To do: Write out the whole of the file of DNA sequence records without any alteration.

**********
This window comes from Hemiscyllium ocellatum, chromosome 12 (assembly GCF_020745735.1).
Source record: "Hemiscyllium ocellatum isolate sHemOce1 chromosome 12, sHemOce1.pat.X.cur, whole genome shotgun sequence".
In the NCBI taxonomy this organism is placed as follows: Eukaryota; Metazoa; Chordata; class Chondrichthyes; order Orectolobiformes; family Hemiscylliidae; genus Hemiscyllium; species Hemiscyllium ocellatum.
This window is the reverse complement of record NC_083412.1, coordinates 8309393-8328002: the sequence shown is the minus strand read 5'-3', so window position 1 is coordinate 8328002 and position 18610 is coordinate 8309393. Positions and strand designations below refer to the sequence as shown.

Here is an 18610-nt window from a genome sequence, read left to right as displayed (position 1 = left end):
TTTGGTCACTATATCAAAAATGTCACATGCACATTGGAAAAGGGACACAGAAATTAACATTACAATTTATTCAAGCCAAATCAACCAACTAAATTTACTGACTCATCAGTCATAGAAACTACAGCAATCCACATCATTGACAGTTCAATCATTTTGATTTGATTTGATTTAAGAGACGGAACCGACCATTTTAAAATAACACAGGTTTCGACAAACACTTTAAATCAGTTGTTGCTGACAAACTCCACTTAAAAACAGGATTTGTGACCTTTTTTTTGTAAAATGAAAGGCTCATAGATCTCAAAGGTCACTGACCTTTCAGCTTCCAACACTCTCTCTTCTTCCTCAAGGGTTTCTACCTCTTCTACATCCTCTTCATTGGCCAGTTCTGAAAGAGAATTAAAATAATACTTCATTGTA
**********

This window comes from Hemiscyllium ocellatum, chromosome 12 (assembly GCF_020745735.1).
Source record: "Hemiscyllium ocellatum isolate sHemOce1 chromosome 12, sHemOce1.pat.X.cur, whole genome shotgun sequence".
In the NCBI taxonomy this organism is placed as follows: Eukaryota; Metazoa; Chordata; class Chondrichthyes; order Orectolobiformes; family Hemiscylliidae; genus Hemiscyllium; species Hemiscyllium ocellatum.
This window is the reverse complement of record NC_083412.1, coordinates 8309393-8328002: the sequence shown is the minus strand read 5'-3', so window position 1 is coordinate 8328002 and position 18610 is coordinate 8309393. Positions and strand designations below refer to the sequence as shown.

Here is an 18610-nt window from a genome sequence, read left to right as displayed (position 1 = left end):
TTTGGTCACTATATCAAAAATGTCACATGCACATTGGAAAAGGGACACAGAAATTAACATTACAATTTATTCAAGCCAAATCAACCAACTAAATTTACTGACTCATCAGTCATAGAAACTACAGCAATCCACATCATTGACAGTTCAATCATTTTGATTTGATTTGATTTAAGAGACGGAACCGACCATTTTAAAATAACACAGGTTTCGACAAACACTTTAAATCAGTTGTTGCTGACAAACTCCACTTAAAAACAGGATTTGTGACCTTTTTTTTGTAAAATGAAAGGCTCATAGATCTCAAAGGTCACTGACCTTTCAGCTTCCAACACTCTCTCTTCTTCCTCAAGGGTTTCTACCTCTTCTACATCCTCTTCATTGGCCAGTTCTGAAAGAGAATTAAAATAATACTTCATTGTA